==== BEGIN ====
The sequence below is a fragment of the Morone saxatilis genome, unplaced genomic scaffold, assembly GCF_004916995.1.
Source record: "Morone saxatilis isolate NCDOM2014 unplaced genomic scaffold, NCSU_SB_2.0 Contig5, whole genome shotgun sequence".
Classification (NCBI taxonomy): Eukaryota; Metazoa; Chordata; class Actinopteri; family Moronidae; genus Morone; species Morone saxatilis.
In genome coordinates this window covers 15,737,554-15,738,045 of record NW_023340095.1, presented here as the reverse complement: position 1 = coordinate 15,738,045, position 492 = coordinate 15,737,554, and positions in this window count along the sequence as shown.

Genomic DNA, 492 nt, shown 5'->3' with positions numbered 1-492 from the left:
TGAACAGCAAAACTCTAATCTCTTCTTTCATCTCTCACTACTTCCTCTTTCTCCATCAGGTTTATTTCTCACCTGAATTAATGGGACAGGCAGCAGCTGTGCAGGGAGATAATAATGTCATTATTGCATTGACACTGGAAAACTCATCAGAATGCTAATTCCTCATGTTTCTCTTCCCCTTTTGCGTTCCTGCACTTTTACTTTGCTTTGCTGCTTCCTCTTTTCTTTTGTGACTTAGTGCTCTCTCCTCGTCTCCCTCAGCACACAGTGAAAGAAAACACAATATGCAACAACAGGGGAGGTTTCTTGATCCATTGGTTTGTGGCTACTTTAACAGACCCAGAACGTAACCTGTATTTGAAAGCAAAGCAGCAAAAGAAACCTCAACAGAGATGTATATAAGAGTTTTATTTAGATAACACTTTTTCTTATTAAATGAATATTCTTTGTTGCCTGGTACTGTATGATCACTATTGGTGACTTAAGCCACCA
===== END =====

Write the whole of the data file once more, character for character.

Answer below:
The sequence below is a fragment of the Morone saxatilis genome, unplaced genomic scaffold, assembly GCF_004916995.1.
Source record: "Morone saxatilis isolate NCDOM2014 unplaced genomic scaffold, NCSU_SB_2.0 Contig5, whole genome shotgun sequence".
Classification (NCBI taxonomy): Eukaryota; Metazoa; Chordata; class Actinopteri; family Moronidae; genus Morone; species Morone saxatilis.
In genome coordinates this window covers 15,737,554-15,738,045 of record NW_023340095.1, presented here as the reverse complement: position 1 = coordinate 15,738,045, position 492 = coordinate 15,737,554, and positions in this window count along the sequence as shown.

Genomic DNA, 492 nt, shown 5'->3' with positions numbered 1-492 from the left:
TGAACAGCAAAACTCTAATCTCTTCTTTCATCTCTCACTACTTCCTCTTTCTCCATCAGGTTTATTTCTCACCTGAATTAATGGGACAGGCAGCAGCTGTGCAGGGAGATAATAATGTCATTATTGCATTGACACTGGAAAACTCATCAGAATGCTAATTCCTCATGTTTCTCTTCCCCTTTTGCGTTCCTGCACTTTTACTTTGCTTTGCTGCTTCCTCTTTTCTTTTGTGACTTAGTGCTCTCTCCTCGTCTCCCTCAGCACACAGTGAAAGAAAACACAATATGCAACAACAGGGGAGGTTTCTTGATCCATTGGTTTGTGGCTACTTTAACAGACCCAGAACGTAACCTGTATTTGAAAGCAAAGCAGCAAAAGAAACCTCAACAGAGATGTATATAAGAGTTTTATTTAGATAACACTTTTTCTTATTAAATGAATATTCTTTGTTGCCTGGTACTGTATGATCACTATTGGTGACTTAAGCCACCA